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Debit cards in Ireland
Find out how debit cards can work for you and how to choose the best one.
Debit cards let you spend the money you have in your bank account. When you apply for a current account, you will receive a debit card so that you can make purchases in stores and online. Debit cards in Ireland come with a few features and fees you should be aware of, so take a look at the guide below to find out what you need to know.
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What exactly is a debit card?
A debit card comes linked to your current account and lets you spend the money held in your account. Unlike a credit card, you will only be able to spend the money you have available. You can use a debit card in a physical store as well as online. Many debit cards in Ireland are now contactless-enabled, meaning you can simply tap your card on the payment terminal to make your purchase.
What features do debit cards have in Ireland?
There are a few useful features with debit cards in Ireland that can make spending easy. Here are some features to look out for:
- Use your card globally. You’re able to use your card across Europe and abroad. Keep an eye on fees for international spending, though.
- Spend online. Use your card for online purchases, just like a credit card.
- Mobile payments. Add your debit card to Apple Pay or Google Pay and spend using your smartphone. It works the same as a contactless payment.
- Contactless payments. For purchases under €50, you can just tap your debit card on the payment terminal to make a purchase with no need to enter your PIN. Make sure to check if your bank charges you for contactless purchases.
- Access an overdraft. While debit cards typically only let you spend what’s in your bank account, some bank accounts come with an overdraft allowance to let you spend over that amount. You will then be required to pay the amount back plus interest and fees.
- Lounge access. Some premium debit cards, like the Bank of Ireland’s Premier Black Visa Debit Card, give you complimentary access to executive and airport lounges.
- Purchase protection with chargeback. If you buy something with your debit card and it is faulty, damaged or not as described, you can apply to receive the purchase amount back through a chargeback.
- Secure spending and emergency cash. Some banks allow you to “freeze” your debit card so it cannot be used if it’s lost or stolen. Plus, you may be able to access emergency cash through your debit card if you’re stranded abroad.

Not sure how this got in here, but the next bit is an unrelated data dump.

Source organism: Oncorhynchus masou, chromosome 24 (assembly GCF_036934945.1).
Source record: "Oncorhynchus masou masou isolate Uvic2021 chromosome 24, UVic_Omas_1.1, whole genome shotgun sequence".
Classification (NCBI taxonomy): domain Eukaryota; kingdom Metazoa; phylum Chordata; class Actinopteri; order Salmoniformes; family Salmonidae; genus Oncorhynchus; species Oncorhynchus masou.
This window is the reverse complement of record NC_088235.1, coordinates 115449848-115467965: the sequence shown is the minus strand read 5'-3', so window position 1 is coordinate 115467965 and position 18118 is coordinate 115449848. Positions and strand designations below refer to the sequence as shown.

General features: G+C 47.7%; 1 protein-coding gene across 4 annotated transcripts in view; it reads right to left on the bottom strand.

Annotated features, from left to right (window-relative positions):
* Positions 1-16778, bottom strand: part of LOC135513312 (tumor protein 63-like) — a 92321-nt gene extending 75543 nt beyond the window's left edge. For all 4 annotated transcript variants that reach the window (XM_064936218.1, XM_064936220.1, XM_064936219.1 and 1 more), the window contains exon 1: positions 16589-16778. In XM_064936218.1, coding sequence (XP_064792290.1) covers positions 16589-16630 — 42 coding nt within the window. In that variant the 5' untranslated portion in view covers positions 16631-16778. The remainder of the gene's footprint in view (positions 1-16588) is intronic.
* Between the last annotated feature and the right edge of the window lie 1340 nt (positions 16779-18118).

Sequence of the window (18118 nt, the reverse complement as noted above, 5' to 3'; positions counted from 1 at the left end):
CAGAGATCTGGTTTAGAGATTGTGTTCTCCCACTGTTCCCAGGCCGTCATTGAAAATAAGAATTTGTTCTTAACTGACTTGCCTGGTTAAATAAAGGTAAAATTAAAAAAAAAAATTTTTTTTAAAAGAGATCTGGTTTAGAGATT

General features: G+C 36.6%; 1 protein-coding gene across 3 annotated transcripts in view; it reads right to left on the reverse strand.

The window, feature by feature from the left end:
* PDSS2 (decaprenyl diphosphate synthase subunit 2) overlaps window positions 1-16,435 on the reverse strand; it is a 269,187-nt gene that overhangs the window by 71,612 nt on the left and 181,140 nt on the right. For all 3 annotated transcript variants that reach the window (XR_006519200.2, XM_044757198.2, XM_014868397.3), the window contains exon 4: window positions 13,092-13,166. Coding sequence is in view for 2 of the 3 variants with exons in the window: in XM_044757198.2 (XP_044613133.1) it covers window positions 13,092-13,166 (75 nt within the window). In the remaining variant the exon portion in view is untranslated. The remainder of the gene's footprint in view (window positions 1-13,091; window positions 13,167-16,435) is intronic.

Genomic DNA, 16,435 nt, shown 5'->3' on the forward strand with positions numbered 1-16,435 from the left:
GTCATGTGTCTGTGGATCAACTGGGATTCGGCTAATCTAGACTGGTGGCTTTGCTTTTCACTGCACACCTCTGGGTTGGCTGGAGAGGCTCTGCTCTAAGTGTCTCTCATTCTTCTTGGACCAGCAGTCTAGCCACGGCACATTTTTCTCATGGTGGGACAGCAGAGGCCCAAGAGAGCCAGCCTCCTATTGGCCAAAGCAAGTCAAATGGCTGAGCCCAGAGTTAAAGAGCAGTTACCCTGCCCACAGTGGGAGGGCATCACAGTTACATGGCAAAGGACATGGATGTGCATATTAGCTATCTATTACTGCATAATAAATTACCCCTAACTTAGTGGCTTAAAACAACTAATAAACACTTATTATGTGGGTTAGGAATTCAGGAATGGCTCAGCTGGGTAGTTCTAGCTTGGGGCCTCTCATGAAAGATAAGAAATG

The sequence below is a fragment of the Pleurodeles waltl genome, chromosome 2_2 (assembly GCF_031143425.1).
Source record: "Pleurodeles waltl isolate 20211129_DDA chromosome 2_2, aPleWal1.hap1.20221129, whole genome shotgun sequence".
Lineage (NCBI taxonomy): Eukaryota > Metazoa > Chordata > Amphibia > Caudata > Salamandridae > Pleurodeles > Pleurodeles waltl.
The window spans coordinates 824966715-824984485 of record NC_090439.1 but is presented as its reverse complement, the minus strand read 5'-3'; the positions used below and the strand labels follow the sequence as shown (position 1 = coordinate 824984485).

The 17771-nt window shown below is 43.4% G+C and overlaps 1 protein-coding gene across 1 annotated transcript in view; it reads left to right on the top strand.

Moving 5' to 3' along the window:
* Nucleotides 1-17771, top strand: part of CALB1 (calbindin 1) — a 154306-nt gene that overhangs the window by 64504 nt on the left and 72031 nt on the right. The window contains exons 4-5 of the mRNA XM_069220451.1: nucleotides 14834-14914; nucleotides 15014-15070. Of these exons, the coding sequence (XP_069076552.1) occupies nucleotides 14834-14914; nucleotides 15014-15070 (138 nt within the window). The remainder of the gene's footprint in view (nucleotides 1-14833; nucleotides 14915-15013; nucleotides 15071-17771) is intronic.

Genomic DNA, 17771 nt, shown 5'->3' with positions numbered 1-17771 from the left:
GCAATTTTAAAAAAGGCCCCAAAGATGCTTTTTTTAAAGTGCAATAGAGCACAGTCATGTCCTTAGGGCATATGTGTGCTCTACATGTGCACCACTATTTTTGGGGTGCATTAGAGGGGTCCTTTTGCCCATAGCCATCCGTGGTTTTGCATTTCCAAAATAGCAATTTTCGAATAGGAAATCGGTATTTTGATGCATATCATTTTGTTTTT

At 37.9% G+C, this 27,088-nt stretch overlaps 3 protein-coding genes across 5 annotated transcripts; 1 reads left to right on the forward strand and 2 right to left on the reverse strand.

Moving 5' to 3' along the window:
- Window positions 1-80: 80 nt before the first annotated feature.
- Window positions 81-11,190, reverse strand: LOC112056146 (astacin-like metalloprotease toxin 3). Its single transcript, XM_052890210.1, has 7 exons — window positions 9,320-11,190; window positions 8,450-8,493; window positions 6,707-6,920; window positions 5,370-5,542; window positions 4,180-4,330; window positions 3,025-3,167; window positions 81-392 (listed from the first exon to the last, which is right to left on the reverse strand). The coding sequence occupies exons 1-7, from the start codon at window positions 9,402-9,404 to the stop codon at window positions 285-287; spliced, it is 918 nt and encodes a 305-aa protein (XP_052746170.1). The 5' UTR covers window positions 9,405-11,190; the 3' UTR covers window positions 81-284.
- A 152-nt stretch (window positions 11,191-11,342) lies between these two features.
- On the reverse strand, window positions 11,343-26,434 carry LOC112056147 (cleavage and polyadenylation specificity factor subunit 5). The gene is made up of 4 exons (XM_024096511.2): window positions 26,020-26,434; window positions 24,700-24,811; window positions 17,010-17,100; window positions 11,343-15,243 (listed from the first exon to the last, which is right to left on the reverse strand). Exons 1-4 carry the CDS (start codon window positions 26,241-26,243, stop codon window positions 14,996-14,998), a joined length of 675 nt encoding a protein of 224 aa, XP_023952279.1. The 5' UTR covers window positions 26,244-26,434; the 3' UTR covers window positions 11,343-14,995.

What fees or charges apply to debit card spending?
Just like with your current account, there are a few fees, charges and limits to be aware of with your debit card. All of these differ between banks so make sure you check what applies to your card.
- ATM withdrawal limits. Each bank sets a limit for how much you can withdraw from ATMs each day. This limit will typically be between €500 and €3,000. Note that while these limits differ, many Irish banks won’t let you withdraw more than €700 at a time.
- ATM withdrawal fees. Your bank may charge you for using the ATM to withdraw cash. These fees are typically around €0.30-€0.50.
- Contactless spending. Some Irish banks will charge you for each contactless purchase you make. There is also a limit of €50 per contactless transaction.
- Spending abroad. You will likely be charged when spending in other currencies. These charges can include a currency exchange fee for purchases and ATM withdrawals as well as additional fees for withdrawing cash abroad.
- Transaction fees. Irish banks often impose a fee for all debit card transactions, which is typically around €0.20 per transaction.
- Government stamp duty. There are charges to use your debit card within Ireland (excluding Northern Ireland). You will be charged €0.12 per withdrawal up to a maximum of €5 per year. These are charged each January for the previous year.
What will happen if I accidentally spend more money on my debit card than I have in my current account?
This really depends on whether or not you have arranged an overdraft facility with your bank.
An arranged overdraft allows you to borrow a certain amount of money from the bank when you have no money left and your balance is €0. You will usually have to pay interest when you do use your overdraft but your bank should alert you to any charges before the amount is debited from your account. It’s important to try and avoid going overdrawn on your account
If you don’t have an arranged overdraft on your account and you spend more than you have, you may fall into an unarranged overdraft, where the bank is likely to charge you interest on the money it loans you and possibly even a daily fee until you pay it back. The bank may also refuse to process a payment that would take your account into a negative balance, and this could lead to a fee each time it has to refuse a payment.